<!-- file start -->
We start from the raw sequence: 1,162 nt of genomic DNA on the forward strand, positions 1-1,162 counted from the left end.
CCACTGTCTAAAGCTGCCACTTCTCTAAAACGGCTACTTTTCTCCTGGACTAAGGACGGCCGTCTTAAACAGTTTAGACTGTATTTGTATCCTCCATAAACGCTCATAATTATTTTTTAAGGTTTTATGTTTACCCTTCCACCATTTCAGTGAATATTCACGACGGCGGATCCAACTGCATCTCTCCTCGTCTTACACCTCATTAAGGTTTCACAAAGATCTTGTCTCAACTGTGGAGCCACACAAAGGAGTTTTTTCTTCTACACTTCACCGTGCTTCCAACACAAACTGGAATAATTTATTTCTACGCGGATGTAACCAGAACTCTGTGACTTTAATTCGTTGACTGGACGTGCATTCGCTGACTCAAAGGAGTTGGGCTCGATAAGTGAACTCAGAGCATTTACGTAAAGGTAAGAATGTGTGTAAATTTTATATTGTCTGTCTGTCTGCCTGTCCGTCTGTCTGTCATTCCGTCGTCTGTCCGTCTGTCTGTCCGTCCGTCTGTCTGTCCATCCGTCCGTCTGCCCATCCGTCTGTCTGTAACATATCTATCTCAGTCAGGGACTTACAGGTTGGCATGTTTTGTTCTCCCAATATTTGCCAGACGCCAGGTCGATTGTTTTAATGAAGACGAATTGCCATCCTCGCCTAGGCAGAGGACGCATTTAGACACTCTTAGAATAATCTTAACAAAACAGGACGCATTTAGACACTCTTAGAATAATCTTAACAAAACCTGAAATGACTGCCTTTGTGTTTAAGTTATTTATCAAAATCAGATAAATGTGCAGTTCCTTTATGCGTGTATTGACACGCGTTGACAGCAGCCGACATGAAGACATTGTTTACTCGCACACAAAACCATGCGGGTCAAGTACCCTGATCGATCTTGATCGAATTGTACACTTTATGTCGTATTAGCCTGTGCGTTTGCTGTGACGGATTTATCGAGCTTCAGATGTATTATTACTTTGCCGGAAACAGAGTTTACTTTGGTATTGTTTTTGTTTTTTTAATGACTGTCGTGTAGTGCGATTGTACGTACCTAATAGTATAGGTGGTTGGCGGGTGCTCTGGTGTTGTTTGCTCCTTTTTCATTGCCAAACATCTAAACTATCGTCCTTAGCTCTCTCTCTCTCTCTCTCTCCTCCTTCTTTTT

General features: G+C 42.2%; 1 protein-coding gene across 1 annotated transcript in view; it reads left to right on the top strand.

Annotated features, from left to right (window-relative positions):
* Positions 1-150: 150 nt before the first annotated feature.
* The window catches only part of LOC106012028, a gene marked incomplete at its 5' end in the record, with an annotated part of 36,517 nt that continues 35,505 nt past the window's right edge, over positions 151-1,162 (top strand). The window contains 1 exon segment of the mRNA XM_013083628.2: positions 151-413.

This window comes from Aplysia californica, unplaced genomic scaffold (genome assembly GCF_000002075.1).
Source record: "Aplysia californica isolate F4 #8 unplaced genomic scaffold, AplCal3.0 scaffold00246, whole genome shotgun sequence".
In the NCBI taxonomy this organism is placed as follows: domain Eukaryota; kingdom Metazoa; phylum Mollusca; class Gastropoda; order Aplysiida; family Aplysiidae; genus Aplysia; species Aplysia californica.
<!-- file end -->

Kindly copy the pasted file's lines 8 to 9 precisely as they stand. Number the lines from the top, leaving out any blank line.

Source record: "Aplysia californica isolate F4 #8 unplaced genomic scaffold, AplCal3.0 scaffold00246, whole genome shotgun sequence".
In the NCBI taxonomy this organism is placed as follows: domain Eukaryota; kingdom Metazoa; phylum Mollusca; class Gastropoda; order Aplysiida; family Aplysiidae; genus Aplysia; species Aplysia californica.